- Brown-Forman (BF) is a high quality company which has richly rewarded shareholders over the years.
- BF is a classic example of why exclusive reliance on stock screeners to identify investment opportunities is short-sighted.
- The company faces uncertainty as a result of foreign countries imposing retaliatory tariffs in response to ill-advised tariffs announced by the US government.
- BF started taking measures months ago to reduce the impact of anticipated tariffs but management has indicated it is difficult at this juncture to provide a precise full-year outlook.
- BF generally trades at a premium to the overall S&P500 but its current valuation appears to be somewhat elevated from historical norm.
Over the span of almost 150 years, Brown-Forman Corporation (NYSE: BF-a and BF-b) has built a portfolio of more than 40 spirit, ready-to-drink cocktail, and wine brands that includes some of the best-known and most-loved trademarks in the industry; BF will be celebrating its 150th year in business in 2020.
BF’s most important brand in its portfolio is Jack Daniel’s Tennessee Whiskey. According to Impact Databank’s ‘Top 100 Premium Spirits Brands Worldwide’ list it is the 4th largest spirits brand of any kind and the largest American whiskey brand in the world. Jack Daniel’s Tennessee Whiskey was the only premium spirits brand among the top 5 to grow volume in each of the past five years.
In its 5th year on Impact Databank’s list, Jack Daniel’s Tennessee Honey was recognized as a top 15 growth brand and remains the second-largest-selling flavored whiskey.
Other leading BF global brands on the Worldwide Impact list are:
- Finlandia (the 10th largest selling vodka);
- Canadian Mist (the 4th largest selling Canadian whisky);
- el Jimador (the 5th largest selling tequila which is designated as an Impact “Hot Brand”);
- Woodford Reserve (once again selected as an Impact “Hot Brand”)
BF is a “controlled company” under New York Stock Exchange rules because the Brown family owns more than 50% of the company’s voting stock. In addition, when ownership of shares of BF’s non-voting stock is taken into account, the Brown family controls more than 50% of the economic ownership in Brown-Forman.
Typically, the purpose of a dual class share structure is to keep ownership control in the hands of a select few who want to maintain control over a company. While some may have a negative view of a dual class share structure, I have no objection to same.
First and foremost, when I invest in a company with such a structure I am fully aware one exists. If one objects to this structure then the solution is simple…do not invest in the company. Secondly, this structure was likely created by the founding family/families because they felt they and their descendants would have more of a long-term orientation than some random investor who subsequently acquired a large block of stock.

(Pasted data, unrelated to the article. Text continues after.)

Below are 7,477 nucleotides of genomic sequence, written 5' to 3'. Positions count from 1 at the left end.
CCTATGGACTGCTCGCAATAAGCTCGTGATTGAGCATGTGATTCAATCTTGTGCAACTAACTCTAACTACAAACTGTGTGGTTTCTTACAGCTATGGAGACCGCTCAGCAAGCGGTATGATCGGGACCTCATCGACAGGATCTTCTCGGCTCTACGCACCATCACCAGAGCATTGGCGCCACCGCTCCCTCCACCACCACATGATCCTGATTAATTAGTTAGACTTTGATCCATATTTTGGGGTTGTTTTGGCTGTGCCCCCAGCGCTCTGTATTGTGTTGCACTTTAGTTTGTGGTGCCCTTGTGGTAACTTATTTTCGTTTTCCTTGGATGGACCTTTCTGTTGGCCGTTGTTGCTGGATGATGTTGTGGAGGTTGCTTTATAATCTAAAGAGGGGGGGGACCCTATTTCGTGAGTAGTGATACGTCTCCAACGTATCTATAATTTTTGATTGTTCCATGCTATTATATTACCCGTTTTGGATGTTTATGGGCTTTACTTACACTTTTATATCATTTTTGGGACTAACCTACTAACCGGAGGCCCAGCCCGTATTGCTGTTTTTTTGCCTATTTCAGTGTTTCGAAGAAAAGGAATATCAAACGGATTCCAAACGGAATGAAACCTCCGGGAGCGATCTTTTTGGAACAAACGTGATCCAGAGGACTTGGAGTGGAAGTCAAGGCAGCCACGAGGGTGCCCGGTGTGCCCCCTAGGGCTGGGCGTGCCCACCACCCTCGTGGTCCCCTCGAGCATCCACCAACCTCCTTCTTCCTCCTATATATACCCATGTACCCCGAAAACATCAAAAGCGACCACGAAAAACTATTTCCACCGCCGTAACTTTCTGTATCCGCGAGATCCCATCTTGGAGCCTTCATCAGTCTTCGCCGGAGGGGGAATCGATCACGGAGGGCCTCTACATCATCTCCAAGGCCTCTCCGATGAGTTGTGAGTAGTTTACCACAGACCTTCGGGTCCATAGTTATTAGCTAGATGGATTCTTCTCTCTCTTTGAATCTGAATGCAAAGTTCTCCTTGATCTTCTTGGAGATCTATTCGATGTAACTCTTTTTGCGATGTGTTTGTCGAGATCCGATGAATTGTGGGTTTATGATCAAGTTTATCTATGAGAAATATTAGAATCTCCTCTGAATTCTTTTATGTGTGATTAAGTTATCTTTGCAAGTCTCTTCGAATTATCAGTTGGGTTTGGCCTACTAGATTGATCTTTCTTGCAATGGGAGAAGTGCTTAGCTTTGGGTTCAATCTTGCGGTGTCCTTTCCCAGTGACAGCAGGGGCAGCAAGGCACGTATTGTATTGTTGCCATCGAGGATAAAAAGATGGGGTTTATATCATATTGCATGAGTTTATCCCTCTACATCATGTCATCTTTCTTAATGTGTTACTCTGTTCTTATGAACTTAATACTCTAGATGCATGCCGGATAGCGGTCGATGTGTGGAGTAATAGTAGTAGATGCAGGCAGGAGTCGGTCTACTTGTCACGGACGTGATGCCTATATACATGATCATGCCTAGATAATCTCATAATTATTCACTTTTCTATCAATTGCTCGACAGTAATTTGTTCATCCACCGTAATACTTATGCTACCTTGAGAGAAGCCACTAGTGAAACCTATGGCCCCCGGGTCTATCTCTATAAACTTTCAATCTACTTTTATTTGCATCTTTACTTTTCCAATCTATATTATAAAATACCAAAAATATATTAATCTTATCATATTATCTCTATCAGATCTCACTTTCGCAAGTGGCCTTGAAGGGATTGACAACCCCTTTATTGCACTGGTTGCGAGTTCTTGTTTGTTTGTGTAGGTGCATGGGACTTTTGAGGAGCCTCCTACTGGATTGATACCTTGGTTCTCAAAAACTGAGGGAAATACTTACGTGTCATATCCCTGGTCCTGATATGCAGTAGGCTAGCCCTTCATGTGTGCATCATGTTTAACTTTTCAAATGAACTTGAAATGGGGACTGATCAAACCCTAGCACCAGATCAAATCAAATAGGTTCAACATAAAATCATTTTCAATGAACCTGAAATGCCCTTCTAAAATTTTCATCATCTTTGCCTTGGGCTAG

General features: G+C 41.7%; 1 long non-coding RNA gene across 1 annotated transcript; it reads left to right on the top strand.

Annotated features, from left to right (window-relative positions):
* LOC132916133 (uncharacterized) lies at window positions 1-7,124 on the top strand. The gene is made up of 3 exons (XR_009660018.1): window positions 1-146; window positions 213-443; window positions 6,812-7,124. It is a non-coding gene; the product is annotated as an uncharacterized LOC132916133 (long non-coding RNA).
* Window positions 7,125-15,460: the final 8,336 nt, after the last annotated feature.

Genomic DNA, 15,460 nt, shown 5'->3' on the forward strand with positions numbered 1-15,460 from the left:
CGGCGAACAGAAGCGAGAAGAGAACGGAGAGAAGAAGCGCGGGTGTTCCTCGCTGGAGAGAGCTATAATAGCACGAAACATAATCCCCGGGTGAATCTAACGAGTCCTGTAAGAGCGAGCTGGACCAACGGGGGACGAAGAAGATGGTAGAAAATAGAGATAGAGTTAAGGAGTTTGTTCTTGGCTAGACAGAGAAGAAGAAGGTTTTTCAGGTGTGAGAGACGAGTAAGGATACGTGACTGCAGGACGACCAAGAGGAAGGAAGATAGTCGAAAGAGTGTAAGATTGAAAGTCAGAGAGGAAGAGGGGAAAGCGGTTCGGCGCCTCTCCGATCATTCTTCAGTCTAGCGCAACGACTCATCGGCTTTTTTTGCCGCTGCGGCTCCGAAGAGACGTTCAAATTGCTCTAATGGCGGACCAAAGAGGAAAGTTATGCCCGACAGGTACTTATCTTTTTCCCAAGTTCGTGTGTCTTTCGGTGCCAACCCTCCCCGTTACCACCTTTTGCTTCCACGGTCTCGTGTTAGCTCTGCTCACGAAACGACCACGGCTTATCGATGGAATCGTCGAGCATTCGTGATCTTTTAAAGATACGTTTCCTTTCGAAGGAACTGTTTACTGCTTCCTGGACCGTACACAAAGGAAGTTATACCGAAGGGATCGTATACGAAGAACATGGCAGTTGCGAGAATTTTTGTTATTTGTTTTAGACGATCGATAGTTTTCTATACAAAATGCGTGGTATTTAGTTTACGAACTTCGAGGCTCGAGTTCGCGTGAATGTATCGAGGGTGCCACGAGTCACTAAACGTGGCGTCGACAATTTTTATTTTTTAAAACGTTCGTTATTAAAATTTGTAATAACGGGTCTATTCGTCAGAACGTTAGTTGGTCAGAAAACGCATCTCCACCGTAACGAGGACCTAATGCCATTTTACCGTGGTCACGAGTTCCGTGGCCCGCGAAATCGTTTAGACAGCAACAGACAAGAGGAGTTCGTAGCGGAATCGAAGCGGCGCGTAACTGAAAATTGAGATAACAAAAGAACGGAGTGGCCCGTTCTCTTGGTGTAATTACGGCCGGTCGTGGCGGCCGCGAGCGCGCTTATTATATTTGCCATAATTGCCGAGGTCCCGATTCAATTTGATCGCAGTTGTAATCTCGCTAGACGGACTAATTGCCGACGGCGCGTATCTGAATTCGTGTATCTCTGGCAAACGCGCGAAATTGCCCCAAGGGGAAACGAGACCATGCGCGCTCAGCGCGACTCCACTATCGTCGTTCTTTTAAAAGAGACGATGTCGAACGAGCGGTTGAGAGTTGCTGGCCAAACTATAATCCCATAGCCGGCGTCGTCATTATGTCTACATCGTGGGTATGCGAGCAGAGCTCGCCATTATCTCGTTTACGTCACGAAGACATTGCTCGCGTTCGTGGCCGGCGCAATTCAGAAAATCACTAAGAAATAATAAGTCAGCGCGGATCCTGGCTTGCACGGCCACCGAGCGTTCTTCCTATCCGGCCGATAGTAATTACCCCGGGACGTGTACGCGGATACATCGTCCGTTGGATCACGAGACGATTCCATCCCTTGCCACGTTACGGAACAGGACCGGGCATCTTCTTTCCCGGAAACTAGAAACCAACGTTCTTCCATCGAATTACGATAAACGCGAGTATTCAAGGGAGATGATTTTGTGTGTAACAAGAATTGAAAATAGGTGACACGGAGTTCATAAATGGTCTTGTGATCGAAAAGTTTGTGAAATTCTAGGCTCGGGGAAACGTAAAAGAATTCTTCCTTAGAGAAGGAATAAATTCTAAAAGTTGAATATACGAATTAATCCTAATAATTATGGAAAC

The non-voting shares (BF-b) have an identical interest in the company; the only exception is the inability to vote. One would think that the voting shares (BF-a) would trade at a slight premium to the non-voting shares but the reverse is typically the case. In my opinion, the reasoning for BF-b generally being priced at a slight premium has to do with liquidity.
The average daily trading volume for BF-b non-voting shares is in excess of 1 million shares. On the other hand, BF-a’s average daily trading volume is under 50,000 shares.
I recognize some readers may be inclined to purchase the BF-a voting shares because they wish to have a say in how the company is managed. Regardless of how many voting shares are purchased, your votes will be meaningless because the Brown Family collectively own in excess of 65% the company.
Since the Class B non-voting shares are the most heavily traded and the variance in the market price between the two classes of shares is negligible (~$0.16), this article is written from the viewpoint of owning / acquiring the Class B shares.
BF, the largest American-owned spirits and wine company with global reach, was founded as a partnership in 1870 but was incorporated in 1901. It primarily manufactures, bottles, imports, exports, markets, and sells a wide variety of alcoholic beverages under recognized brands.
It sells its products in over 170 countries with the US accounting for 47% of net sales in FY2018. BF’s largest international markets include the United Kingdom, Australia, Mexico, Germany, France, Poland, Russia, Brazil, and Canada.
In FY2018, BF generated 53% of net sales outside the United States versus 56% in FY2014. The US proportion of net sales grew from FY2014 to FY2016 and stayed constant in FY2017 primarily due to the negative effect of foreign exchange on its international business.